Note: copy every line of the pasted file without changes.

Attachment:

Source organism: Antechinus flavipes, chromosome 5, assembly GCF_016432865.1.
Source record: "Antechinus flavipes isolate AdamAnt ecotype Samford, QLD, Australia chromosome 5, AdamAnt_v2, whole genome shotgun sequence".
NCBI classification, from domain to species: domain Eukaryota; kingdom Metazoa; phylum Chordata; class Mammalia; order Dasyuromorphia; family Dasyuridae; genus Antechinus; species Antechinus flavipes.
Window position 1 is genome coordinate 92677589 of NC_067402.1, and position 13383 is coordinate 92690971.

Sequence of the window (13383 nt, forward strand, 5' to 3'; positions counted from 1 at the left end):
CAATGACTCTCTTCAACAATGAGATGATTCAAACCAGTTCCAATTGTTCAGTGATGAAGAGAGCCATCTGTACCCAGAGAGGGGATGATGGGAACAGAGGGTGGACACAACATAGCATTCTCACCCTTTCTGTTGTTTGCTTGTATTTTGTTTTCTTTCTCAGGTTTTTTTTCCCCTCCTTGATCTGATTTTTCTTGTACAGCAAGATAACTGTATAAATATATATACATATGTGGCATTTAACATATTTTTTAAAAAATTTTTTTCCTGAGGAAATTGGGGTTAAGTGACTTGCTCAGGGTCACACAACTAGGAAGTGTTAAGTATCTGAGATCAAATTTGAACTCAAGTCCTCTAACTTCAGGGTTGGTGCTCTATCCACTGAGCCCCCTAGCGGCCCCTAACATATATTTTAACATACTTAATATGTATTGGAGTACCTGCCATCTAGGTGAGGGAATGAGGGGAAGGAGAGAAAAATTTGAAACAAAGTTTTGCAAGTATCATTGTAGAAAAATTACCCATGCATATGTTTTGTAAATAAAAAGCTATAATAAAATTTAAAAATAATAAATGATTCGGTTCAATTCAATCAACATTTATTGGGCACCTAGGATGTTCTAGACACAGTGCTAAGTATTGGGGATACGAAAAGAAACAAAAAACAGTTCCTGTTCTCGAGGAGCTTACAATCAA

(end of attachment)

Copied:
Source organism: Antechinus flavipes, chromosome 5, assembly GCF_016432865.1.
Source record: "Antechinus flavipes isolate AdamAnt ecotype Samford, QLD, Australia chromosome 5, AdamAnt_v2, whole genome shotgun sequence".
NCBI classification, from domain to species: domain Eukaryota; kingdom Metazoa; phylum Chordata; class Mammalia; order Dasyuromorphia; family Dasyuridae; genus Antechinus; species Antechinus flavipes.
Window position 1 is genome coordinate 92677589 of NC_067402.1, and position 13383 is coordinate 92690971.

Sequence of the window (13383 nt, forward strand, 5' to 3'; positions counted from 1 at the left end):
CAATGACTCTCTTCAACAATGAGATGATTCAAACCAGTTCCAATTGTTCAGTGATGAAGAGAGCCATCTGTACCCAGAGAGGGGATGATGGGAACAGAGGGTGGACACAACATAGCATTCTCACCCTTTCTGTTGTTTGCTTGTATTTTGTTTTCTTTCTCAGGTTTTTTTTCCCCTCCTTGATCTGATTTTTCTTGTACAGCAAGATAACTGTATAAATATATATACATATGTGGCATTTAACATATTTTTTAAAAAATTTTTTTCCTGAGGAAATTGGGGTTAAGTGACTTGCTCAGGGTCACACAACTAGGAAGTGTTAAGTATCTGAGATCAAATTTGAACTCAAGTCCTCTAACTTCAGGGTTGGTGCTCTATCCACTGAGCCCCCTAGCGGCCCCTAACATATATTTTAACATACTTAATATGTATTGGAGTACCTGCCATCTAGGTGAGGGAATGAGGGGAAGGAGAGAAAAATTTGAAACAAAGTTTTGCAAGTATCATTGTAGAAAAATTACCCATGCATATGTTTTGTAAATAAAAAGCTATAATAAAATTTAAAAATAATAAATGATTCGGTTCAATTCAATCAACATTTATTGGGCACCTAGGATGTTCTAGACACAGTGCTAAGTATTGGGGATACGAAAAGAAACAAAAAACAGTTCCTGTTCTCGAGGAGCTTACAATCAA